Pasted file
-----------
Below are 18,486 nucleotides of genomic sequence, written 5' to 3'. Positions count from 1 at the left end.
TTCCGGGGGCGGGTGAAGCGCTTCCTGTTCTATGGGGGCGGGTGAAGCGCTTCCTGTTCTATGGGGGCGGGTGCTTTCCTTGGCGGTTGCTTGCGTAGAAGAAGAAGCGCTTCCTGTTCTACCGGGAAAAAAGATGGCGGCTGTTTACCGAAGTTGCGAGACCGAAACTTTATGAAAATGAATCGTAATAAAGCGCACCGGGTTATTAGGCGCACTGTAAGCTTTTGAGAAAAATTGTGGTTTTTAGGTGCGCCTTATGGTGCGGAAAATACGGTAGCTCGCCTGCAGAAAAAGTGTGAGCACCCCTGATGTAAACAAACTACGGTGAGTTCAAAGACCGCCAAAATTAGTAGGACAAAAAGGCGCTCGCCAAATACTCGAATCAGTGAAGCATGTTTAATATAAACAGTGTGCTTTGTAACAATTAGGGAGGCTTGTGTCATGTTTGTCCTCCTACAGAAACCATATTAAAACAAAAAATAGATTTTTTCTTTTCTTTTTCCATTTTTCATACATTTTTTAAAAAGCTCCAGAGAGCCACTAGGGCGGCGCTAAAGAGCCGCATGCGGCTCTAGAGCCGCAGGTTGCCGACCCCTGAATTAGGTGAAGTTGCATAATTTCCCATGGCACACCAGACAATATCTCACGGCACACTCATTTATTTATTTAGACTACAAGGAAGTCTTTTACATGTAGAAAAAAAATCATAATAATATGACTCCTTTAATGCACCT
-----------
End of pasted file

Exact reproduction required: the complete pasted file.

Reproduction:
Below are 18,486 nucleotides of genomic sequence, written 5' to 3'. Positions count from 1 at the left end.
TTCCGGGGGCGGGTGAAGCGCTTCCTGTTCTATGGGGGCGGGTGAAGCGCTTCCTGTTCTATGGGGGCGGGTGCTTTCCTTGGCGGTTGCTTGCGTAGAAGAAGAAGCGCTTCCTGTTCTACCGGGAAAAAAGATGGCGGCTGTTTACCGAAGTTGCGAGACCGAAACTTTATGAAAATGAATCGTAATAAAGCGCACCGGGTTATTAGGCGCACTGTAAGCTTTTGAGAAAAATTGTGGTTTTTAGGTGCGCCTTATGGTGCGGAAAATACGGTAGCTCGCCTGCAGAAAAAGTGTGAGCACCCCTGATGTAAACAAACTACGGTGAGTTCAAAGACCGCCAAAATTAGTAGGACAAAAAGGCGCTCGCCAAATACTCGAATCAGTGAAGCATGTTTAATATAAACAGTGTGCTTTGTAACAATTAGGGAGGCTTGTGTCATGTTTGTCCTCCTACAGAAACCATATTAAAACAAAAAATAGATTTTTTCTTTTCTTTTTCCATTTTTCATACATTTTTTAAAAAGCTCCAGAGAGCCACTAGGGCGGCGCTAAAGAGCCGCATGCGGCTCTAGAGCCGCAGGTTGCCGACCCCTGAATTAGGTGAAGTTGCATAATTTCCCATGGCACACCAGACAATATCTCACGGCACACTCATTTATTTATTTAGACTACAAGGAAGTCTTTTACATGTAGAAAAAAAATCATAATAATATGACTCCTTTAATGCACCT